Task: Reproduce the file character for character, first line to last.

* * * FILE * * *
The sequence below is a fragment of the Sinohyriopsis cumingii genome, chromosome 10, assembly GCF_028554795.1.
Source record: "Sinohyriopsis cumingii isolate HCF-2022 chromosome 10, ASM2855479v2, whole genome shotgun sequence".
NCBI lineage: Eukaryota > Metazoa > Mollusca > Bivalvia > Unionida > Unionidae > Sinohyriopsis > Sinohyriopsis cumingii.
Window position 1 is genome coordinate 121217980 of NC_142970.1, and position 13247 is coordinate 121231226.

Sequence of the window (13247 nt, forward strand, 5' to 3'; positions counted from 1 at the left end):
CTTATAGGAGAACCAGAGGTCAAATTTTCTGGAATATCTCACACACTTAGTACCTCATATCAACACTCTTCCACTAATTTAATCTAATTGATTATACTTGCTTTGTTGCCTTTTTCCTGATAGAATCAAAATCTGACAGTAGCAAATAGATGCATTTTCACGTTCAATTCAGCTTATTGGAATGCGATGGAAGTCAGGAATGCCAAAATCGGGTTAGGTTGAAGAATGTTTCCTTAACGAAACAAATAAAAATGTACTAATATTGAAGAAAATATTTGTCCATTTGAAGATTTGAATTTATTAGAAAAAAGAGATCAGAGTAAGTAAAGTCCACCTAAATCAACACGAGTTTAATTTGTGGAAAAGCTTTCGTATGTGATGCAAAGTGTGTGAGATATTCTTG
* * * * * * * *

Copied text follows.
The sequence below is a fragment of the Sinohyriopsis cumingii genome, chromosome 10, assembly GCF_028554795.1.
Source record: "Sinohyriopsis cumingii isolate HCF-2022 chromosome 10, ASM2855479v2, whole genome shotgun sequence".
NCBI lineage: Eukaryota > Metazoa > Mollusca > Bivalvia > Unionida > Unionidae > Sinohyriopsis > Sinohyriopsis cumingii.
Window position 1 is genome coordinate 121217980 of NC_142970.1, and position 13247 is coordinate 121231226.

Sequence of the window (13247 nt, forward strand, 5' to 3'; positions counted from 1 at the left end):
CTTATAGGAGAACCAGAGGTCAAATTTTCTGGAATATCTCACACACTTAGTACCTCATATCAACACTCTTCCACTAATTTAATCTAATTGATTATACTTGCTTTGTTGCCTTTTTCCTGATAGAATCAAAATCTGACAGTAGCAAATAGATGCATTTTCACGTTCAATTCAGCTTATTGGAATGCGATGGAAGTCAGGAATGCCAAAATCGGGTTAGGTTGAAGAATGTTTCCTTAACGAAACAAATAAAAATGTACTAATATTGAAGAAAATATTTGTCCATTTGAAGATTTGAATTTATTAGAAAAAAGAGATCAGAGTAAGTAAAGTCCACCTAAATCAACACGAGTTTAATTTGTGGAAAAGCTTTCGTATGTGATGCAAAGTGTGTGAGATATTCTTG